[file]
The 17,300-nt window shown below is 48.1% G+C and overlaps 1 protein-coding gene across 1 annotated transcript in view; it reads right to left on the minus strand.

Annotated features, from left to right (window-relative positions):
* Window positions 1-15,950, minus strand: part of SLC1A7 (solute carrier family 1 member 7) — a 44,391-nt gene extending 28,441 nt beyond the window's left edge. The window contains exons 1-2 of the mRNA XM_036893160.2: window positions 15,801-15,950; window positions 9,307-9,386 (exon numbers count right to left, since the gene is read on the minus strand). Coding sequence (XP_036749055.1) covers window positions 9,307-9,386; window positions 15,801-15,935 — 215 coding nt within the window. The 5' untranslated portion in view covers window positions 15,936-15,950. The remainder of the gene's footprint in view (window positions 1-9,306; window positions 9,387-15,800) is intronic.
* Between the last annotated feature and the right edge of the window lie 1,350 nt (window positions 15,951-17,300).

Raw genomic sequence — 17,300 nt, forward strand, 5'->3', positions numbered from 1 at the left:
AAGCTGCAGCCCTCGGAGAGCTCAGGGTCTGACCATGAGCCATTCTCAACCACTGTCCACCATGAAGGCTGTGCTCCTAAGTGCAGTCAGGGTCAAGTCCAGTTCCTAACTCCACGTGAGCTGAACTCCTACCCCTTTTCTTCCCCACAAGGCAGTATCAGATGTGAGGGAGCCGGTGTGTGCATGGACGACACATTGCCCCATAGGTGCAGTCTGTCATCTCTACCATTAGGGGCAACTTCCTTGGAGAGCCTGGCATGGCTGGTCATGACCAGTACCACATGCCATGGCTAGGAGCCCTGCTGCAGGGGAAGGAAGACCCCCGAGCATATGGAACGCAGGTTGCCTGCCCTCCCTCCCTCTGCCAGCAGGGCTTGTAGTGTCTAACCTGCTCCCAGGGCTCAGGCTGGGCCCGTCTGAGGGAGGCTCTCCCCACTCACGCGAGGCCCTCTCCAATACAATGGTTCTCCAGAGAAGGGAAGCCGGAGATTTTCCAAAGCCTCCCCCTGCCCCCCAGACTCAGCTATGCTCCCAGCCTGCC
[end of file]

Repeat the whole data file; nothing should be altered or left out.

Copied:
The 17,300-nt window shown below is 48.1% G+C and overlaps 1 protein-coding gene across 1 annotated transcript in view; it reads right to left on the minus strand.

Annotated features, from left to right (window-relative positions):
* Window positions 1-15,950, minus strand: part of SLC1A7 (solute carrier family 1 member 7) — a 44,391-nt gene extending 28,441 nt beyond the window's left edge. The window contains exons 1-2 of the mRNA XM_036893160.2: window positions 15,801-15,950; window positions 9,307-9,386 (exon numbers count right to left, since the gene is read on the minus strand). Coding sequence (XP_036749055.1) covers window positions 9,307-9,386; window positions 15,801-15,935 — 215 coding nt within the window. The 5' untranslated portion in view covers window positions 15,936-15,950. The remainder of the gene's footprint in view (window positions 1-9,306; window positions 9,387-15,800) is intronic.
* Between the last annotated feature and the right edge of the window lie 1,350 nt (window positions 15,951-17,300).

Raw genomic sequence — 17,300 nt, forward strand, 5'->3', positions numbered from 1 at the left:
AAGCTGCAGCCCTCGGAGAGCTCAGGGTCTGACCATGAGCCATTCTCAACCACTGTCCACCATGAAGGCTGTGCTCCTAAGTGCAGTCAGGGTCAAGTCCAGTTCCTAACTCCACGTGAGCTGAACTCCTACCCCTTTTCTTCCCCACAAGGCAGTATCAGATGTGAGGGAGCCGGTGTGTGCATGGACGACACATTGCCCCATAGGTGCAGTCTGTCATCTCTACCATTAGGGGCAACTTCCTTGGAGAGCCTGGCATGGCTGGTCATGACCAGTACCACATGCCATGGCTAGGAGCCCTGCTGCAGGGGAAGGAAGACCCCCGAGCATATGGAACGCAGGTTGCCTGCCCTCCCTCCCTCTGCCAGCAGGGCTTGTAGTGTCTAACCTGCTCCCAGGGCTCAGGCTGGGCCCGTCTGAGGGAGGCTCTCCCCACTCACGCGAGGCCCTCTCCAATACAATGGTTCTCCAGAGAAGGGAAGCCGGAGATTTTCCAAAGCCTCCCCCTGCCCCCCAGACTCAGCTATGCTCCCAGCCTGCC